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Rosa Bonheur, original name Marie-Rosalie Bonheur (born March 16, 1822, Bordeaux, France—died May 25, 1899, Château de By, near Fontainebleau) French painter and sculptor famed for the remarkable accuracy and detail of her pictures featuring animals. Toward the end of her career those qualities were accentuated by a lighter palette and the use of a highly polished surface finish.
Bonheur, Rosa: The Horse Fair [Credit: Photograph by dmadeo. The Metropolitan Museum of Art, New York City, gift of Cornelius Vanderbilt, 1887 (87.25)]
Bonheur was trained by her father, Raymond Bonheur, an art teacher and a follower of the social theorist Henri de Saint-Simon. In 1836, three years after her mother’s death, Bonheur met Nathalie Micas, who became a lifelong companion. By the time Bonheur was in her teens, her talent for sketching live animals had manifested itself, and—rejecting training as a seamstress—she began studying animal motion and forms on farms, in stockyards, and at animal markets, horse fairs, and slaughterhouses, observing and sketching them and gaining an intimate knowledge of animal anatomy. At the Salon of 1841 she exhibited two paintings, Goats and Sheep and Rabbits Nibbling Carrots (1840).
Her sketching visits to those public places that were largely the domain of men, as well as her work in the studio, prompted her by at least the early 1850s to eschew traditional female clothing for the trousers and loose blouse of a male peasant. She continued to dress in masculine attire for the rest of her life, though she came to be mocked and disparaged for her garb. Like novelist George Sand, whom Bonheur admired, she obtained police authorization to dress as she did (1852).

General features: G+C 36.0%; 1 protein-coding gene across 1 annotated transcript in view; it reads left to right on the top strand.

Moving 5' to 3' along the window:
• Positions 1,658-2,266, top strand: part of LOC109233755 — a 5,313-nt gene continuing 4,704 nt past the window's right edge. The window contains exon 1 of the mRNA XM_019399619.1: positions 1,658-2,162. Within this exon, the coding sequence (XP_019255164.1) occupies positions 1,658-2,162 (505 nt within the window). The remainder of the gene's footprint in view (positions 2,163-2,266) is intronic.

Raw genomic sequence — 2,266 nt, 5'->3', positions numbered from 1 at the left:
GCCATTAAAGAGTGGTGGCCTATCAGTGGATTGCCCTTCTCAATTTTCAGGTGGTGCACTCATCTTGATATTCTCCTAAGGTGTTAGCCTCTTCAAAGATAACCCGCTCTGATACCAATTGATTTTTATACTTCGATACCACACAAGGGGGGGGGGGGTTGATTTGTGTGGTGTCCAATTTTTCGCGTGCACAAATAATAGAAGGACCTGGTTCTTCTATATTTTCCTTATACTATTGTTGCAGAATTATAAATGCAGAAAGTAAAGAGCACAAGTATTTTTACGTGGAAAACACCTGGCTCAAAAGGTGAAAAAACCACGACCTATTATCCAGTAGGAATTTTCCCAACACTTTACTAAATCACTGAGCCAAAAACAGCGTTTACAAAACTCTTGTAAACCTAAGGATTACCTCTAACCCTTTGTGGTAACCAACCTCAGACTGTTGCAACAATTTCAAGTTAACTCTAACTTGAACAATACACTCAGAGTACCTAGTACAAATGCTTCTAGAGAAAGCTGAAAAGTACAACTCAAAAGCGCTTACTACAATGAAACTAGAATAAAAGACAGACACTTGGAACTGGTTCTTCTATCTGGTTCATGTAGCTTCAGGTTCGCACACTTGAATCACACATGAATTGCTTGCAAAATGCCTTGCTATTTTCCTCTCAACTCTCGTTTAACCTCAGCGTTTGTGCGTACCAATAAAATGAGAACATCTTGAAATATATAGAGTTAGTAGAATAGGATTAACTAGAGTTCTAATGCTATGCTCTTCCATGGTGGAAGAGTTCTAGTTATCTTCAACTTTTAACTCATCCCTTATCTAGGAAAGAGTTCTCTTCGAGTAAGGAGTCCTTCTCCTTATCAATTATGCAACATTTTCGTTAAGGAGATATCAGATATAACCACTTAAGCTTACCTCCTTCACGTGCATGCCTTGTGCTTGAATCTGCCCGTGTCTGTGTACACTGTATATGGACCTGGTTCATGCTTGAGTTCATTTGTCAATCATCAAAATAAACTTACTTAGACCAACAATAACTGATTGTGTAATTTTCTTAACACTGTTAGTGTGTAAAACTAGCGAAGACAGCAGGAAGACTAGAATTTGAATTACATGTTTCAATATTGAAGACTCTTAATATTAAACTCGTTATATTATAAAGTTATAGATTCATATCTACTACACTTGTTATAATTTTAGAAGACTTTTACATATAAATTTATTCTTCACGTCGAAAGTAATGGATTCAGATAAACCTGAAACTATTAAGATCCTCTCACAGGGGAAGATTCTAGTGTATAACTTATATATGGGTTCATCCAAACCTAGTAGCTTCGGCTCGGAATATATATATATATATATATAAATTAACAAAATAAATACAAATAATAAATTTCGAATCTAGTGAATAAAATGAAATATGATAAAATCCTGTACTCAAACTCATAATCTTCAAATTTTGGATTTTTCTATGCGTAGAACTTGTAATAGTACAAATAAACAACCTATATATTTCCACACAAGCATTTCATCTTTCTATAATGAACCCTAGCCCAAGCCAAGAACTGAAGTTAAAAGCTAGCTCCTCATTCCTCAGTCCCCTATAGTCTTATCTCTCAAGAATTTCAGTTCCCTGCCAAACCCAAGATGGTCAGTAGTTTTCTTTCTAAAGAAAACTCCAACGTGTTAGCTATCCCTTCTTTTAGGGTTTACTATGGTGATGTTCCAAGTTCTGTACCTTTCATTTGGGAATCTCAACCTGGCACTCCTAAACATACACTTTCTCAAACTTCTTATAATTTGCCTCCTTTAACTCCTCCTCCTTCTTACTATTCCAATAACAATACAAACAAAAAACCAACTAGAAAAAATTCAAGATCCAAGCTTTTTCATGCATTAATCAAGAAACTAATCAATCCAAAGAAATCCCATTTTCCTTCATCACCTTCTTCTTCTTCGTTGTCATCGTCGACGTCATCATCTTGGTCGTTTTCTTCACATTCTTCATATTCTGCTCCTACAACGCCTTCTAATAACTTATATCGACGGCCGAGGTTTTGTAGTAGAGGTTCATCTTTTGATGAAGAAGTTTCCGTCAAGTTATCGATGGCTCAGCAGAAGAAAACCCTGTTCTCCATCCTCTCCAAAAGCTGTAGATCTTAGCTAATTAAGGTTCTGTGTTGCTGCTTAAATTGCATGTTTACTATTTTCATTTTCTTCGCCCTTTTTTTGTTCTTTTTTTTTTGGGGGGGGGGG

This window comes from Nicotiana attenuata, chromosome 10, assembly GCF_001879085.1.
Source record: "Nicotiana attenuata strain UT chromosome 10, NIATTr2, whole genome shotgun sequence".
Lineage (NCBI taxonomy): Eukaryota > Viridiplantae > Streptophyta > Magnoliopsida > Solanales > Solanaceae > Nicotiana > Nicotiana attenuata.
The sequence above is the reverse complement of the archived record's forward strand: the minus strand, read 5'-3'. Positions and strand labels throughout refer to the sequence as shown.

Bonheur also made a number of sketching trips to such regions as Auvergne and the Pyrenees, as well as to London, Birmingham, and Scotland. She exhibited regularly at the Salon from 1841 to 1855, winning exemption from jury approval in 1853. Her work rapidly gained popularity in the United States and Britain. The Horse Fair (1853), considered by many to be her masterpiece, was acquired in 1887 by Cornelius Vanderbilt for a record sum and became one of her most widely reproduced works; Vanderbilt donated the piece to the Metropolitan Museum of Art in New York City. Bonheur’s work sold so well that in 1860 she was able to purchase an estate with a château, at By, near Fontainebleau. She was the first woman to be awarded the Grand Cross of the Legion of Honour (1865). In the 1870s she began to study and sketch lions and to master the characteristics of their movement as she had horses and many other animals; as an aid to her observation and in appreciation of their spirit, she even raised some lions on her estate. In addition to animals, Bonheur was intrigued by the legends of the American West. When “Buffalo Bill” Cody took his Wild West show to Paris in 1889, Bonheur befriended him and sketched his encampment and its denizens, as well as painting his portrait on horseback. Micas, Bonheur’s companion, died in 1889. That same year Bonheur met a young American painter, Anna Klumpke, with whom she corresponded for many years. Klumpke eventually traveled to France to paint Bonheur’s portrait, and the two artists remained together at By until Bonheur’s death.